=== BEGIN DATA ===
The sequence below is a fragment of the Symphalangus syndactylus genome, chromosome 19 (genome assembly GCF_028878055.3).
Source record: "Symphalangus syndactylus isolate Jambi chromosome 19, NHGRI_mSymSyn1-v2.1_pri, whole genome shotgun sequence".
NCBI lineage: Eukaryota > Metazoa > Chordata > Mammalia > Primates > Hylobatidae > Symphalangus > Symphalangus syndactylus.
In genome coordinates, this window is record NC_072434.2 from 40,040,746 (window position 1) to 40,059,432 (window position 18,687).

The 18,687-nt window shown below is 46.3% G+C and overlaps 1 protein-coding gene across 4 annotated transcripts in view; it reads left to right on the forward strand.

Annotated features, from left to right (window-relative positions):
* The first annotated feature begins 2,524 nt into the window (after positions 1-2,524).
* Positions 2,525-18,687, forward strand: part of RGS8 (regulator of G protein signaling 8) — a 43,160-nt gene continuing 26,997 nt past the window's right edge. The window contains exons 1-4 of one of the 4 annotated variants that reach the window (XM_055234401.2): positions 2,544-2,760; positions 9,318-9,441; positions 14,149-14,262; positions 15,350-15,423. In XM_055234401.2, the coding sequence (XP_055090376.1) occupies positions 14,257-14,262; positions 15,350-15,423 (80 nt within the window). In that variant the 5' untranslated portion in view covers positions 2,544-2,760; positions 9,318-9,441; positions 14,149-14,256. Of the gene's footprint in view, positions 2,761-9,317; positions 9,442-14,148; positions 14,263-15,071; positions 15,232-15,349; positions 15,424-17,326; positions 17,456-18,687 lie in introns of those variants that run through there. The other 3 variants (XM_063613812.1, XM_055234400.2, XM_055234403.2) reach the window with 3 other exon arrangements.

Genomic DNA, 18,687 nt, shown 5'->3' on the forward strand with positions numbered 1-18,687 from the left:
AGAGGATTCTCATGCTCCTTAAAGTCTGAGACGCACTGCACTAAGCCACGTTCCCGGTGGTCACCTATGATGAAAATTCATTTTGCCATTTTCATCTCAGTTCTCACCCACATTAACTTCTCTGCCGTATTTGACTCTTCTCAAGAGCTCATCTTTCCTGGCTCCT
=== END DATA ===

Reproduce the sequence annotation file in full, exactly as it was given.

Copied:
The sequence below is a fragment of the Symphalangus syndactylus genome, chromosome 19 (genome assembly GCF_028878055.3).
Source record: "Symphalangus syndactylus isolate Jambi chromosome 19, NHGRI_mSymSyn1-v2.1_pri, whole genome shotgun sequence".
NCBI lineage: Eukaryota > Metazoa > Chordata > Mammalia > Primates > Hylobatidae > Symphalangus > Symphalangus syndactylus.
In genome coordinates, this window is record NC_072434.2 from 40,040,746 (window position 1) to 40,059,432 (window position 18,687).

The 18,687-nt window shown below is 46.3% G+C and overlaps 1 protein-coding gene across 4 annotated transcripts in view; it reads left to right on the forward strand.

Annotated features, from left to right (window-relative positions):
* The first annotated feature begins 2,524 nt into the window (after positions 1-2,524).
* Positions 2,525-18,687, forward strand: part of RGS8 (regulator of G protein signaling 8) — a 43,160-nt gene continuing 26,997 nt past the window's right edge. The window contains exons 1-4 of one of the 4 annotated variants that reach the window (XM_055234401.2): positions 2,544-2,760; positions 9,318-9,441; positions 14,149-14,262; positions 15,350-15,423. In XM_055234401.2, the coding sequence (XP_055090376.1) occupies positions 14,257-14,262; positions 15,350-15,423 (80 nt within the window). In that variant the 5' untranslated portion in view covers positions 2,544-2,760; positions 9,318-9,441; positions 14,149-14,256. Of the gene's footprint in view, positions 2,761-9,317; positions 9,442-14,148; positions 14,263-15,071; positions 15,232-15,349; positions 15,424-17,326; positions 17,456-18,687 lie in introns of those variants that run through there. The other 3 variants (XM_063613812.1, XM_055234400.2, XM_055234403.2) reach the window with 3 other exon arrangements.

Genomic DNA, 18,687 nt, shown 5'->3' on the forward strand with positions numbered 1-18,687 from the left:
AGAGGATTCTCATGCTCCTTAAAGTCTGAGACGCACTGCACTAAGCCACGTTCCCGGTGGTCACCTATGATGAAAATTCATTTTGCCATTTTCATCTCAGTTCTCACCCACATTAACTTCTCTGCCGTATTTGACTCTTCTCAAGAGCTCATCTTTCCTGGCTCCT